More recently, Rigby is "trying to get a working group that are willing to stick together through thick and thin, much like David S. Ware's quartet. It won't be easy, but I'm optimistic. I've played a couple of gigs with Roy Campbell. One was the closing of CBGB's jazz series. I also played with a quartet of Ted Daniel on trumpet, Ken Filiano, bass and Lou Grassi, drums. We had a few gigs. Then I went to Florida to play on a cruise ship. I came back just in time to fly to London to play with Steve Reid at Cargo. That went well. We were warmly accepted by a primarily 20s to 40s age group. That gig comes right behind a Newport Jazz Festival performance with Milford in 1968 and a Bard College gig with Beaver Harris, Dave Burrell and Jimmy Garrison as my most memorable performance ever! I guess I prefer performing in concerts, but touring the UK playing rock clubs in November 2005 with Steve was a very positive experience. We played on a couple of occasions for more than 1200 people!"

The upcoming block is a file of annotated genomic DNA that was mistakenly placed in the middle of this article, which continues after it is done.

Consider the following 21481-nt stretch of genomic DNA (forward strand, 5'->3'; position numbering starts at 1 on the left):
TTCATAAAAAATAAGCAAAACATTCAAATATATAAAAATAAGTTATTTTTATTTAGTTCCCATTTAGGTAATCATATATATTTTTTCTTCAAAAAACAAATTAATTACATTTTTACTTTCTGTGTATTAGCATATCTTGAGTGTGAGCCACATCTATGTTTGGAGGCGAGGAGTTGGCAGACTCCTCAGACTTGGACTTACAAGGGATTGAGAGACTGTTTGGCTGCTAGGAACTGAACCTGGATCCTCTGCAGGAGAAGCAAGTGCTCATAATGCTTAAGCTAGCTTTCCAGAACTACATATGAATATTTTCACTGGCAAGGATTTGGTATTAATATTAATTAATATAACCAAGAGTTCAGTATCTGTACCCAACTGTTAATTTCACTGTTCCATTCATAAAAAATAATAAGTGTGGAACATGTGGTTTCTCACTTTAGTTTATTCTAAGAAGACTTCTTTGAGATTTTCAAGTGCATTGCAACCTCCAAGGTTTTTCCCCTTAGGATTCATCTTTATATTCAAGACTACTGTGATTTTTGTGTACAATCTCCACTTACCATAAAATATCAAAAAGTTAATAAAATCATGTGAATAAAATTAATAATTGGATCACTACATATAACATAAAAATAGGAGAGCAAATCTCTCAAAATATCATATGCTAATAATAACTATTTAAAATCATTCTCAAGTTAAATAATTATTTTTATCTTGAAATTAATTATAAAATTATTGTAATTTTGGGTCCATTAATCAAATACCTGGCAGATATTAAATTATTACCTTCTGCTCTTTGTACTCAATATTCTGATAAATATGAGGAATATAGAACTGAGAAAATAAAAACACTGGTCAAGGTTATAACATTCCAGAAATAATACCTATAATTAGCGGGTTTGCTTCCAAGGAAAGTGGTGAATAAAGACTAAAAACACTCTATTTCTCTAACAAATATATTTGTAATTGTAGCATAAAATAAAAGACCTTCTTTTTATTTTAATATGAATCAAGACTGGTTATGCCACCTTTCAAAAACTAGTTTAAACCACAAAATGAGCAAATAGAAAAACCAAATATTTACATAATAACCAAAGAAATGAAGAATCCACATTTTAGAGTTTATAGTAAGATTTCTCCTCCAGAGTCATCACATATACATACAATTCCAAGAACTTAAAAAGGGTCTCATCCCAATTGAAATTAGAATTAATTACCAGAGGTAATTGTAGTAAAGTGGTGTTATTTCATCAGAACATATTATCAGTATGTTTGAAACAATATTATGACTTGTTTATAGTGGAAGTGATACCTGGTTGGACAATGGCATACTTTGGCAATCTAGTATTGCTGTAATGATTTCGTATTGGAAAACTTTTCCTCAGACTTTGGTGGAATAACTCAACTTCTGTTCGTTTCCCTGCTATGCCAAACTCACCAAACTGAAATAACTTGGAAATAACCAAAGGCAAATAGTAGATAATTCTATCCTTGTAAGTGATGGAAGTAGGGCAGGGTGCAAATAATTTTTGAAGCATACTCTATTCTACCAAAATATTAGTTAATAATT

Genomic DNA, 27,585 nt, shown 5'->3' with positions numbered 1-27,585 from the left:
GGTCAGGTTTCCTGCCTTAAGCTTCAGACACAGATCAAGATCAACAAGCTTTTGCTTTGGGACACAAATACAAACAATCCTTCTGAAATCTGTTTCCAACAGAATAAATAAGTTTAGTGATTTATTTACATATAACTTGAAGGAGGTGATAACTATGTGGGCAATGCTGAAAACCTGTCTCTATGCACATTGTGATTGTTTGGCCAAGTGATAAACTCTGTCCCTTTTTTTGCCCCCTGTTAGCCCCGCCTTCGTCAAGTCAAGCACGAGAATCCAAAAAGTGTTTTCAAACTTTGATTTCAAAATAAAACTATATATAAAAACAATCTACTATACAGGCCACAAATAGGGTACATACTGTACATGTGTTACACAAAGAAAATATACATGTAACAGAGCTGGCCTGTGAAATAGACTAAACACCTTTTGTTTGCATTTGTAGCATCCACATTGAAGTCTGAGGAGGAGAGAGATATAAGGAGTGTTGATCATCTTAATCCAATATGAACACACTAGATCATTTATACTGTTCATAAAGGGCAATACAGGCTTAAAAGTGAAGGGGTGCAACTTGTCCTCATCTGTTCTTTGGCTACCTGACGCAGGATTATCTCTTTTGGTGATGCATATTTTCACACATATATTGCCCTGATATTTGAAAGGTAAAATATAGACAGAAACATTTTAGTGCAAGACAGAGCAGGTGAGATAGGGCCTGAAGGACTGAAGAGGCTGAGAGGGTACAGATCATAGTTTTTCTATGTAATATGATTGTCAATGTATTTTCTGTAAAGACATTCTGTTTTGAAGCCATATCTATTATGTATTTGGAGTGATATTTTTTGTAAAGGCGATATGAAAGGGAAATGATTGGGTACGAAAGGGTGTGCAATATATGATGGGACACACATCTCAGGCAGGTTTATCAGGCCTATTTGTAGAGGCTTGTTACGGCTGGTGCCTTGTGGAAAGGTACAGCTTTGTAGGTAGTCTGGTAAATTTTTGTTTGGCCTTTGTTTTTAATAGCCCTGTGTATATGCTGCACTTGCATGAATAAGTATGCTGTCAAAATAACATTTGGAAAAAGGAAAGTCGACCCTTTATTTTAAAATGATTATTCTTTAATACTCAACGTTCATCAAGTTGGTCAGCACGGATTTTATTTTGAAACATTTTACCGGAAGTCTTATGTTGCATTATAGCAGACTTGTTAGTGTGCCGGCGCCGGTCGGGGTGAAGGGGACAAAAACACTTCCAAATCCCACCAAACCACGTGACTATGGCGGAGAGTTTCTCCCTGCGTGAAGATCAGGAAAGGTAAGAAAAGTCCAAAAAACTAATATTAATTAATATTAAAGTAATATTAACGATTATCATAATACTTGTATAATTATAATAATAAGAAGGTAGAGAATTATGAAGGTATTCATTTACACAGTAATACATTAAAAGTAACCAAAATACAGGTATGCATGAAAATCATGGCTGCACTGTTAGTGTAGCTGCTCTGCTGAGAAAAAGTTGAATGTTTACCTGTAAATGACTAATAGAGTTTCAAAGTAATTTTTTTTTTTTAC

Rigby is also working with pianist Chris Chalfant, playing in a trio with Ken Filiano and Lou Grassi, and working with Rashid Bakr's group with Mark Hennen. "Roy Campbell and I have talked about playing some more together, and I'm also playing with [drummer] William Hooker's group. I might even be doing some things with Cecil Taylor, who I saw recently." And there's his own group, which currently features Charles Eubanks on piano, Hill Greene on bass and Warren Smith on drums. "Maybe there'll be a trumpet too. I've just had a rehearsal with Ted Daniel and Charles and it went well."

What about recordings? "I just found out that there is a record on Utech of a performance I did at the Stone in January," says Rigby. [Live Spirits Vol. 3, also with Walden Wimberley, Matthew Heyner, Todd Nicholson and Jackson Krall - DW] "This is an unauthorized recording as far as I'm concerned, since I didn't know it was happening. It was with Ras Moshe. You might have trouble telling us apart. Ras has just appeared at the latest Vision Festival, and I wish him well. He seems to be on his way, and I feel very good for him."